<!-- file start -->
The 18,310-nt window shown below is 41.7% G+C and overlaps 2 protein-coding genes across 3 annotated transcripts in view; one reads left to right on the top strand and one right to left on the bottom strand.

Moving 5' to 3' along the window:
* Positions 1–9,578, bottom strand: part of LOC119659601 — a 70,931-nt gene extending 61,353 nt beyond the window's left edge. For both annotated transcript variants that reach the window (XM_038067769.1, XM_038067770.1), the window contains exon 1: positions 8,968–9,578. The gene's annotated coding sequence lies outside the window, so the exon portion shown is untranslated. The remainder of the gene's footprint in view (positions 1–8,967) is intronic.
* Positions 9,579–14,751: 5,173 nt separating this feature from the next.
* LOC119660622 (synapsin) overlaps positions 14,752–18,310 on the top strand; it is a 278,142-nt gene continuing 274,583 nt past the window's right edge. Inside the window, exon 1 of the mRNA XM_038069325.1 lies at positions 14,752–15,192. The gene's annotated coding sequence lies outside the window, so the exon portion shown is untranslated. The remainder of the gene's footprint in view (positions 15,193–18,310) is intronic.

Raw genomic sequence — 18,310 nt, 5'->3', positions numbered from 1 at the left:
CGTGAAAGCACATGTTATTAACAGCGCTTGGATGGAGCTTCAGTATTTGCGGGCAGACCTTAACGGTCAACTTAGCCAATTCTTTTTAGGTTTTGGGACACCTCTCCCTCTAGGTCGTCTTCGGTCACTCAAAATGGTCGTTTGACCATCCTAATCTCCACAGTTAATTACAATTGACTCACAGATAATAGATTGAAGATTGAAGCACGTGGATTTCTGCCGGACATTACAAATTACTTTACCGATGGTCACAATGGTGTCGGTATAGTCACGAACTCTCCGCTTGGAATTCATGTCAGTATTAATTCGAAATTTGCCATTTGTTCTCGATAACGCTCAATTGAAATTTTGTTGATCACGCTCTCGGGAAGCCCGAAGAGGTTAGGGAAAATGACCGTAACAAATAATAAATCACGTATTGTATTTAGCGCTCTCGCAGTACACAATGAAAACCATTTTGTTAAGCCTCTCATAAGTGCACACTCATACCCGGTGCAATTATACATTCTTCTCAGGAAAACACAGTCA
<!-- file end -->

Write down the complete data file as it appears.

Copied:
The 18,310-nt window shown below is 41.7% G+C and overlaps 2 protein-coding genes across 3 annotated transcripts in view; one reads left to right on the top strand and one right to left on the bottom strand.

Moving 5' to 3' along the window:
* Positions 1–9,578, bottom strand: part of LOC119659601 — a 70,931-nt gene extending 61,353 nt beyond the window's left edge. For both annotated transcript variants that reach the window (XM_038067769.1, XM_038067770.1), the window contains exon 1: positions 8,968–9,578. The gene's annotated coding sequence lies outside the window, so the exon portion shown is untranslated. The remainder of the gene's footprint in view (positions 1–8,967) is intronic.
* Positions 9,579–14,751: 5,173 nt separating this feature from the next.
* LOC119660622 (synapsin) overlaps positions 14,752–18,310 on the top strand; it is a 278,142-nt gene continuing 274,583 nt past the window's right edge. Inside the window, exon 1 of the mRNA XM_038069325.1 lies at positions 14,752–15,192. The gene's annotated coding sequence lies outside the window, so the exon portion shown is untranslated. The remainder of the gene's footprint in view (positions 15,193–18,310) is intronic.

Raw genomic sequence — 18,310 nt, 5'->3', positions numbered from 1 at the left:
CGTGAAAGCACATGTTATTAACAGCGCTTGGATGGAGCTTCAGTATTTGCGGGCAGACCTTAACGGTCAACTTAGCCAATTCTTTTTAGGTTTTGGGACACCTCTCCCTCTAGGTCGTCTTCGGTCACTCAAAATGGTCGTTTGACCATCCTAATCTCCACAGTTAATTACAATTGACTCACAGATAATAGATTGAAGATTGAAGCACGTGGATTTCTGCCGGACATTACAAATTACTTTACCGATGGTCACAATGGTGTCGGTATAGTCACGAACTCTCCGCTTGGAATTCATGTCAGTATTAATTCGAAATTTGCCATTTGTTCTCGATAACGCTCAATTGAAATTTTGTTGATCACGCTCTCGGGAAGCCCGAAGAGGTTAGGGAAAATGACCGTAACAAATAATAAATCACGTATTGTATTTAGCGCTCTCGCAGTACACAATGAAAACCATTTTGTTAAGCCTCTCATAAGTGCACACTCATACCCGGTGCAATTATACATTCTTCTCAGGAAAACACAGTCA